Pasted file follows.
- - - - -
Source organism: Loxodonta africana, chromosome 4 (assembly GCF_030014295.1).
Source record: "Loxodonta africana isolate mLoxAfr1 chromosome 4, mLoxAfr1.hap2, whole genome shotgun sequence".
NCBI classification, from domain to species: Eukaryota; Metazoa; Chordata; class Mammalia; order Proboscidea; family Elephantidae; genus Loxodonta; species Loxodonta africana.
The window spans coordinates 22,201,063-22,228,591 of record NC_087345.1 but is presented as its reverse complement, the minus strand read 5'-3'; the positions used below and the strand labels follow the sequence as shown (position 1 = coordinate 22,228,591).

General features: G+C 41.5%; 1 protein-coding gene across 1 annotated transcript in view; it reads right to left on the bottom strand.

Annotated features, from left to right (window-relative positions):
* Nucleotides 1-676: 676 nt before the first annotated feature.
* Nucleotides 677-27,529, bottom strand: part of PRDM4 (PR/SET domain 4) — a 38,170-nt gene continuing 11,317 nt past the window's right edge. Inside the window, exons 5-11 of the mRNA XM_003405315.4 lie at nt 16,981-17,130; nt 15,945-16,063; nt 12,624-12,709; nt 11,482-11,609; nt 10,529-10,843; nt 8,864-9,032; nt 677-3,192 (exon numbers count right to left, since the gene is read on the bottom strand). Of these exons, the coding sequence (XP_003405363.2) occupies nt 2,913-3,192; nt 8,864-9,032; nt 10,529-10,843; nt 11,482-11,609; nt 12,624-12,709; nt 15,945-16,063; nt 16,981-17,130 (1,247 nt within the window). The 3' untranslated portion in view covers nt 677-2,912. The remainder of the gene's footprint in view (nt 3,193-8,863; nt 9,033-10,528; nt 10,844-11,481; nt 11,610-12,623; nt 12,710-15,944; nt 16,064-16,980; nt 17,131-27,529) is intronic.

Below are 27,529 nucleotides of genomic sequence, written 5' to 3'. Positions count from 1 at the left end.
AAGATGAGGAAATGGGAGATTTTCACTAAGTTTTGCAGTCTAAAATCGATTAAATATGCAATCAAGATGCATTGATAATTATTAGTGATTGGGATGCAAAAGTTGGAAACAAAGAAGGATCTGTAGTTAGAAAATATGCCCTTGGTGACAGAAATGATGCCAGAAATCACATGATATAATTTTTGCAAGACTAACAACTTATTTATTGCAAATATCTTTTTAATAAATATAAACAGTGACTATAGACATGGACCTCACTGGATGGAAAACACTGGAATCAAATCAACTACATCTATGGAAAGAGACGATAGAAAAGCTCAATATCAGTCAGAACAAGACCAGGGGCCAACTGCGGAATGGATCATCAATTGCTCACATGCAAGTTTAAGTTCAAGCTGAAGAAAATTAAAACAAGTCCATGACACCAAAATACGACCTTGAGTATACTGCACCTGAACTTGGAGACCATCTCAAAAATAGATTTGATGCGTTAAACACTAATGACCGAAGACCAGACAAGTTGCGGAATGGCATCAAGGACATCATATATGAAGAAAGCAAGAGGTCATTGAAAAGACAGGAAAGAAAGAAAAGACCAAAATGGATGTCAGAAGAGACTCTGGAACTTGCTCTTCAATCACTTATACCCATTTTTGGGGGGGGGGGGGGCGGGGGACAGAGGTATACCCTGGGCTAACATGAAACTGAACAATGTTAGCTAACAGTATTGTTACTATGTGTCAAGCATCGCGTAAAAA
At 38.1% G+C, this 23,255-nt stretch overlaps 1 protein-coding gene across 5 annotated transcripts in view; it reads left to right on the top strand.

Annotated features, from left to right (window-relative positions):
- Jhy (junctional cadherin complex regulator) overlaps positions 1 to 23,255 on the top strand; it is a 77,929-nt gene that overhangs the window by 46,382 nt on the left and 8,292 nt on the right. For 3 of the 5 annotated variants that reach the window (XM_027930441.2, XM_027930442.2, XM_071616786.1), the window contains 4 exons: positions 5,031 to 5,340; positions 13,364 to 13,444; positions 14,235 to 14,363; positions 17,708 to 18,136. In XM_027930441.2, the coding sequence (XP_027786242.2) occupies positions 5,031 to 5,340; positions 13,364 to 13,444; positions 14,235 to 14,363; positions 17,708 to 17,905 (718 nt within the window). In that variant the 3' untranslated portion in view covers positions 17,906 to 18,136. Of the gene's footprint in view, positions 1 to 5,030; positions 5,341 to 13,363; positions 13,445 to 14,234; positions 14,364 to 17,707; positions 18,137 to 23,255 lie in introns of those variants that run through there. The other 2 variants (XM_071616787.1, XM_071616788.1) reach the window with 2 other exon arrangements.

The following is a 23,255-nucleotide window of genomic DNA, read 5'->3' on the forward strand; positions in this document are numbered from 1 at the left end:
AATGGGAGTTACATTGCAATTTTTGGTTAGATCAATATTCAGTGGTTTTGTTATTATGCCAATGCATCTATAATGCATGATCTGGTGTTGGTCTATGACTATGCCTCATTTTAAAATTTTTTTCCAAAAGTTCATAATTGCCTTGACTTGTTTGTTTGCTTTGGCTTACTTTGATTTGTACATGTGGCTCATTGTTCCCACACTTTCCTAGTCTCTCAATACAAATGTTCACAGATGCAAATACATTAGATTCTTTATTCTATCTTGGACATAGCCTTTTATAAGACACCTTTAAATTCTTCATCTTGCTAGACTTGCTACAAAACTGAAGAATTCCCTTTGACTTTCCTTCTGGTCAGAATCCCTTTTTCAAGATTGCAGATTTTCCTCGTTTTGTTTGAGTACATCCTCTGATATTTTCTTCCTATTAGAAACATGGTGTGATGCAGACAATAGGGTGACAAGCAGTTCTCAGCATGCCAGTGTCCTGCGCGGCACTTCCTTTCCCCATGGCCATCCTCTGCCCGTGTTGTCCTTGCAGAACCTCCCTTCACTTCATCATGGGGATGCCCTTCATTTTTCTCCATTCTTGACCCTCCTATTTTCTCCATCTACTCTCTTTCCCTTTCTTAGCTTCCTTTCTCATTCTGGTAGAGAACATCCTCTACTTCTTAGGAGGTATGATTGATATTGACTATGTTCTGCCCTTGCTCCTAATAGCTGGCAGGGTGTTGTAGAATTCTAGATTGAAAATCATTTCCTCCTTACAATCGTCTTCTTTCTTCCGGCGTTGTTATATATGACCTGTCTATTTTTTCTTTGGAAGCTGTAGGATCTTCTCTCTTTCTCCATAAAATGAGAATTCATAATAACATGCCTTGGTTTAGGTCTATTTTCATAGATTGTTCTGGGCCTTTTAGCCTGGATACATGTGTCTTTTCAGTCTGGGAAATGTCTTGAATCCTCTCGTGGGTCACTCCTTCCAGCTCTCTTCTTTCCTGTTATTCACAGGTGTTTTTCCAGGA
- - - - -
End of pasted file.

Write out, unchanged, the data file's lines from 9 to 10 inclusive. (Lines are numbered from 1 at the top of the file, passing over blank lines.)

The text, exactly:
Below are 27,529 nucleotides of genomic sequence, written 5' to 3'. Positions count from 1 at the left end.
AAGATGAGGAAATGGGAGATTTTCACTAAGTTTTGCAGTCTAAAATCGATTAAATATGCAATCAAGATGCATTGATAATTATTAGTGATTGGGATGCAAAAGTTGGAAACAAAGAAGGATCTGTAGTTAGAAAATATGCCCTTGGTGACAGAAATGATGCCAGAAATCACATGATATAATTTTTGCAAGACTAACAACTTATTTATTGCAAATATCTTTTTAATAAATATAAACAGTGACTATAGACATGGACCTCACTGGATGGAAAACACTGGAATCAAATCAACTACATCTATGGAAAGAGACGATAGAAAAGCTCAATATCAGTCAGAACAAGACCAGGGGCCAACTGCGGAATGGATCATCAATTGCTCACATGCAAGTTTAAGTTCAAGCTGAAGAAAATTAAAACAAGTCCATGACACCAAAATACGACCTTGAGTATACTGCACCTGAACTTGGAGACCATCTCAAAAATAGATTTGATGCGTTAAACACTAATGACCGAAGACCAGACAAGTTGCGGAATGGCATCAAGGACATCATATATGAAGAAAGCAAGAGGTCATTGAAAAGACAGGAAAGAAAGAAAAGACCAAAATGGATGTCAGAAGAGACTCTGGAACTTGCTCTTCAATCACTTATACCCATTTTTGGGGGGGGGGGGGGCGGGGGACAGAGGTATACCCTGGGCTAACATGAAACTGAACAATGTTAGCTAACAGTATTGTTACTATGTGTCAAGCATCGCGTAAAAA